Molly Brown House

Bigger than life itself, Margaret (Molly) Brown’s story is not the typical rags to riches one from the Colorado silver mining era. Much has been written (a stage and movie production, too) about this feisty lady with an incredible lust for living life to the fullest.

A large, unruly, loud and somewhat earthy woman, Molly longed to be part of the Denver society during the late 1800s and early 1900s. With great wealth from the Little Johnny Silver Mine in Leadville, she and her husband, James Brown (Johnny or J. J.) bought a house in the midst of the affluent Capitol Hill area where many of the Denver 500 lived. As much as she longed to be part of this exclusive few, her money could not buy acceptance and she was often publicly shunned.

Hungry for culture and knowledge, Molly spent years touring Europe and sending home her Old World treasures to fill her Denver home. Europeans, including the royalty, found Molly’s flamboyant ways charming and fun to be around. Here she became a true socialite. Her notoriety and popularity in Europe never trickled down to Denver, and perhaps this was the reason she only lived in the House at 1340 Pennsylvania Street for a few years. In 1902, the house became Governor James Orman’s mansion while the Brown’s were on an extended European trip. Mrs. Brown continued to rent out her fabulous house. She preferred to stay at the Brown Palace Hotel when she was in town.

Nicknamed “the unsinkable Molly Brown” from her take over attitude as a survivor of the Titanic sinking, and for her unflinching optimism. The Molly Brown House in downtown Denver was her failed attempt at Denver Society.

Originally built for the Silver Barons, Isaac and Mary Large, the house was designed with an eclectic combination of classic Queen Anne, Romanesque and neo renaissance style. The exterior was constructed with the rusticated lava stone, rhyolite, trimmed with red sandstone and salmon painted wood.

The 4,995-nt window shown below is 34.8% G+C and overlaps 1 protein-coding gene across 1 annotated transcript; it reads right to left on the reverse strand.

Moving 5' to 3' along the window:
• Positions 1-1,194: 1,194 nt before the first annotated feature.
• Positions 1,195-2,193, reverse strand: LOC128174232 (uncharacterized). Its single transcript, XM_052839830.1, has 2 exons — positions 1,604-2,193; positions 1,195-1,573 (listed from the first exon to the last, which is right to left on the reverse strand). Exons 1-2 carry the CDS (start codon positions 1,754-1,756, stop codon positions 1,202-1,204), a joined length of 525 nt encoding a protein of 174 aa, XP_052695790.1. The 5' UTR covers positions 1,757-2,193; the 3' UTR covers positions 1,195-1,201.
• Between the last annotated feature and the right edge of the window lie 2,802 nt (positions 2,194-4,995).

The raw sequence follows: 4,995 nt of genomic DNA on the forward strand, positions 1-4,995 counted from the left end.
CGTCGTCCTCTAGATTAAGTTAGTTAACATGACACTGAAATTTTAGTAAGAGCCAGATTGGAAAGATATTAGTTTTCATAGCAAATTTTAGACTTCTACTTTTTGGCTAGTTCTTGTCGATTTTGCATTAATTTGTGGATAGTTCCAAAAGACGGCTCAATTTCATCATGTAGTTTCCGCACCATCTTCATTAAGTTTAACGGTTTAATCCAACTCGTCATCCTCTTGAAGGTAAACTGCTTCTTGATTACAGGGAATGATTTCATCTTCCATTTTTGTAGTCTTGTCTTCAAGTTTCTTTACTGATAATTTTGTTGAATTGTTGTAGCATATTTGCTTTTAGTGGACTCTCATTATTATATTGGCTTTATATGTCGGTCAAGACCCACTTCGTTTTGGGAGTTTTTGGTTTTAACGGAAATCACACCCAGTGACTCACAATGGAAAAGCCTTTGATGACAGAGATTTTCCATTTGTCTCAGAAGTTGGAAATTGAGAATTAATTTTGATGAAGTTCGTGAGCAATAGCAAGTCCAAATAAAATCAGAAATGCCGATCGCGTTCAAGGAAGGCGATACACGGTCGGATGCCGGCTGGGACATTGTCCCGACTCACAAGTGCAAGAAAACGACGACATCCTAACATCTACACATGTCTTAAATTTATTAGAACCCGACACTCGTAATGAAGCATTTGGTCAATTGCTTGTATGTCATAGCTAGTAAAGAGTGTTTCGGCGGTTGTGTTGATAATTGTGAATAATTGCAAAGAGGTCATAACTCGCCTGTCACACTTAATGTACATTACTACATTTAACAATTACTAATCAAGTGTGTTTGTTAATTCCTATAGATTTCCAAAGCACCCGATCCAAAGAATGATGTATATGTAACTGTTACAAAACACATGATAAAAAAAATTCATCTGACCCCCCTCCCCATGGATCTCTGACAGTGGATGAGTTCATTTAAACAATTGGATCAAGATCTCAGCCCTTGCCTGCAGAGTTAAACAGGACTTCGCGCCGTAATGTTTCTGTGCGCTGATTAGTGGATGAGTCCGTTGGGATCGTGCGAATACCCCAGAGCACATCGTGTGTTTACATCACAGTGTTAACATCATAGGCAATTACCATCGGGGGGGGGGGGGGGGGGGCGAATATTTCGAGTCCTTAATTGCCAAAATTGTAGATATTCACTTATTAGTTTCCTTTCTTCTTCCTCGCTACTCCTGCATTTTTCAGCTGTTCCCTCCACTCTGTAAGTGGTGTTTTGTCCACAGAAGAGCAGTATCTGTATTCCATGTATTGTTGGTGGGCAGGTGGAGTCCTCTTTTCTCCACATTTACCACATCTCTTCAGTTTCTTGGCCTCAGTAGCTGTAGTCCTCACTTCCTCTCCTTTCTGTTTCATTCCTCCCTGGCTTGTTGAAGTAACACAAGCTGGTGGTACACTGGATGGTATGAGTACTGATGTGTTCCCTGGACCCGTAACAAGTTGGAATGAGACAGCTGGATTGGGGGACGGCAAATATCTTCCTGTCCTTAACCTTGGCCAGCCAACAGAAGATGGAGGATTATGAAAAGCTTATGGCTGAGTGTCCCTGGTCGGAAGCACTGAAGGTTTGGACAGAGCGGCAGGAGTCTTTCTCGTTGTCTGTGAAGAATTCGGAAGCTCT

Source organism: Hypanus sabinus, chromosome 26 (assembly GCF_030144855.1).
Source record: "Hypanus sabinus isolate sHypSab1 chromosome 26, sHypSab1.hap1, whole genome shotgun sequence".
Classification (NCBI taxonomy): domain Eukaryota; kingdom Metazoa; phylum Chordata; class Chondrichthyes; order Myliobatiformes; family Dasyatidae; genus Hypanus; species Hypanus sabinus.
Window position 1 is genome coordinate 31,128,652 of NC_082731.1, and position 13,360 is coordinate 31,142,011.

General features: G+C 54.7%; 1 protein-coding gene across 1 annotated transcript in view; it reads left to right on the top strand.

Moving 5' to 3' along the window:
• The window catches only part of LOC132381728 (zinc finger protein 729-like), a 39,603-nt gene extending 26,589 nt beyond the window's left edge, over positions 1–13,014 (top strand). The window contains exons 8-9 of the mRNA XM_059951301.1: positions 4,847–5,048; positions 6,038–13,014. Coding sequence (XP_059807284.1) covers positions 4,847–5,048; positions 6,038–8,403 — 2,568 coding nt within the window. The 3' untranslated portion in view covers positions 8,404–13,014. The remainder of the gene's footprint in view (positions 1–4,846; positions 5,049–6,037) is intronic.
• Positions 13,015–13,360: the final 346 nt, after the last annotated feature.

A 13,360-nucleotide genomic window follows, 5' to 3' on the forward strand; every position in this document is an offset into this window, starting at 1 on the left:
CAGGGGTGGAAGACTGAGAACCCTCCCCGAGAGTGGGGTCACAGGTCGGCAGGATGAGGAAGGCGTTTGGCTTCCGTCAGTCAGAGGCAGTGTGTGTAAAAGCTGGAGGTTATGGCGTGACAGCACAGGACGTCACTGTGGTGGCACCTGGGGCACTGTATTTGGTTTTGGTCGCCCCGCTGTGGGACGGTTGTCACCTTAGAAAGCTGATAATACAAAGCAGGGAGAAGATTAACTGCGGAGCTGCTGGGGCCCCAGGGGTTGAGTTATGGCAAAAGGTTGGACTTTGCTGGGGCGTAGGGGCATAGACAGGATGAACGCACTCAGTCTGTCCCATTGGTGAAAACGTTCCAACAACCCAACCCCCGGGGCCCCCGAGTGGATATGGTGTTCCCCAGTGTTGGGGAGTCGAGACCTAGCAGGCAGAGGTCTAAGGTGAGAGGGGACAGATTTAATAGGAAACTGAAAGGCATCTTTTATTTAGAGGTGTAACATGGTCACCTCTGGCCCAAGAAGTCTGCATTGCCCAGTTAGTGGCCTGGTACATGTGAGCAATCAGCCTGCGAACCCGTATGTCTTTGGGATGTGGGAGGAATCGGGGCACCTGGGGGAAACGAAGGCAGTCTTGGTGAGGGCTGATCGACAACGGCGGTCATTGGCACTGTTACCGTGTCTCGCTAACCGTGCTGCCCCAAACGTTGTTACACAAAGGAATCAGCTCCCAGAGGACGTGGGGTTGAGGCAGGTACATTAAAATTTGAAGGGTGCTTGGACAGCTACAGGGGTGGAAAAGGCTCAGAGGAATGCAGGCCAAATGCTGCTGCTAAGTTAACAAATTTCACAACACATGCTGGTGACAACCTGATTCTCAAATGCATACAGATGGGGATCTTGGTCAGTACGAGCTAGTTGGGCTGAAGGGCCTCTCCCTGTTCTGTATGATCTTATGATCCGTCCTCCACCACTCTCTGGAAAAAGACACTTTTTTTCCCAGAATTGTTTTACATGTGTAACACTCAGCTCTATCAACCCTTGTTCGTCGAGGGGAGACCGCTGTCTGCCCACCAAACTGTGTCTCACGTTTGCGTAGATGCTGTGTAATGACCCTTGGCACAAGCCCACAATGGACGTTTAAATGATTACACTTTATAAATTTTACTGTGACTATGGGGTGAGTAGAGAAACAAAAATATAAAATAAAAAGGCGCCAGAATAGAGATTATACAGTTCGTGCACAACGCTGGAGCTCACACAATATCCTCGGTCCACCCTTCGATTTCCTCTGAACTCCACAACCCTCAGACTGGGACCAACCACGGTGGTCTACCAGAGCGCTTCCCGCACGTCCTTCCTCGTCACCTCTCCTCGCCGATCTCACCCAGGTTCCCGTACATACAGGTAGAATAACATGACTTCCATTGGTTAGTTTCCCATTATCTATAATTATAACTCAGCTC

Today, the house has been faithfully restored through Molly Brown’s photographs of her parties, fragments of old wallpaper, original pieces of furniture and costumes of the era. The interior decor reflect a happy combination from coyote heads and bear rugs reminders of their cabin days to fabulous pieces of art and furniture imported from Europe. Walls are covered with fabric brocade, tapestry and wallpaper similar to paper Mache that caught the light and muffled sound.

Great visit for the history buff or for just a glimpse of the lifestyle of one of Colorado’s famous grand dames.

Admission: $6.50 adults, $5 seniors over 65, $3 children 6-12
Hours: Open daily June-August, 10am — last tour 3:30pm;
Closed Monday/Tuesday Sept-May.
Sunday opens at noon — last tour 3:30pm. 45 minute tours every half-hour.
Closed Thanksgiving, Christmas Eve, Christmas, New Year’s Eve and
New Year’s Day.
Directions: In the Capitol Hill area, On US 40 between Broadway and Ogden Streets
Address: 1340 Pennsylvania Street, Denver, CO 80203
Phone: (303) 832-4092
Note: Not handicapped accessible.

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